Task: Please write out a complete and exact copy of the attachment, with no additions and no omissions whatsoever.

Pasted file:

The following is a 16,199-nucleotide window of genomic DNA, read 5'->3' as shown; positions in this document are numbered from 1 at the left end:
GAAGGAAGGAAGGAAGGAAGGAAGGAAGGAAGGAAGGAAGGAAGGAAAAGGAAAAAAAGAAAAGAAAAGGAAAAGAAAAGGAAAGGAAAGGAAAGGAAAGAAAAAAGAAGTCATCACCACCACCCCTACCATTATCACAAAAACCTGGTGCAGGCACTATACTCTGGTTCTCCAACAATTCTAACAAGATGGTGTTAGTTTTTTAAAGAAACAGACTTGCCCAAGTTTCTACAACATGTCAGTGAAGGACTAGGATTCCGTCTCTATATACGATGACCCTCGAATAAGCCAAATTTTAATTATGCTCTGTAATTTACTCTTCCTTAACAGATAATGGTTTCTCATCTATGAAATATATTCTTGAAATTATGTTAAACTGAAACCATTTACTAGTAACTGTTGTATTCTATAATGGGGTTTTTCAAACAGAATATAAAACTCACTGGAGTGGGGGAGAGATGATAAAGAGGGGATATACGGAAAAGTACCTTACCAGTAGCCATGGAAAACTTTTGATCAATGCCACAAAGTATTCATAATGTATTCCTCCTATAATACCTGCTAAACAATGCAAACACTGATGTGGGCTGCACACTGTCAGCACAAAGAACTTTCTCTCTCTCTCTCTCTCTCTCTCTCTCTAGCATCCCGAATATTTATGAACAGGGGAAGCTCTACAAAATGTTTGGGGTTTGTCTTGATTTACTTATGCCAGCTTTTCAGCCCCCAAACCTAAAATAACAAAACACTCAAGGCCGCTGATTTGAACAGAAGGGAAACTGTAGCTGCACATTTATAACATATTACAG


The following is a 16,199-nucleotide window of genomic DNA, read 5'->3' as shown; positions in this document are numbered from 1 at the left end:
GAAGGAAGGAAGGAAGGAAGGAAGGAAGGAAGGAAGGAAGGAAGGAAAAGGAAAAAAAGAAAAGAAAAGGAAAAGAAAAGGAAAGGAAAGGAAAGGAAAGAAAAAAGAAGTCATCACCACCACCCCTACCATTATCACAAAAACCTGGTGCAGGCACTATACTCTGGTTCTCCAACAATTCTAACAAGATGGTGTTAGTTTTTTAAAGAAACAGACTTGCCCAAGTTTCTACAACATGTCAGTGAAGGACTAGGATTCCGTCTCTATATACGATGACCCTCGAATAAGCCAAATTTTAATTATGCTCTGTAATTTACTCTTCCTTAACAGATAATGGTTTCTCATCTATGAAATATATTCTTGAAATTATGTTAAACTGAAACCATTTACTAGTAACTGTTGTATTCTATAATGGGGTTTTTCAAACAGAATATAAAACTCACTGGAGTGGGGGAGAGATGATAAAGAGGGGATATACGGAAAAGTACCTTACCAGTAGCCATGGAAAACTTTTGATCAATGCCACAAAGTATTCATAATGTATTCCTCCTATAATACCTGCTAAACAATGCAAACACTGATGTGGGCTGCACACTGTCAGCACAAAGAACTTTCTCTCTCTCTCTCTCTCTCTCTCTCTCTAGCATCCCGAATATTTATGAACAGGGGAAGCTCTACAAAATGTTTGGGGTTTGTCTTGATTTACTTATGCCAGCTTTTCAGCCCCCAAACCTAAAATAACAAAACACTCAAGGCCGCTGATTTGAACAGAAGGGAAACTGTAGCTGCACATTTATAACATATTACAG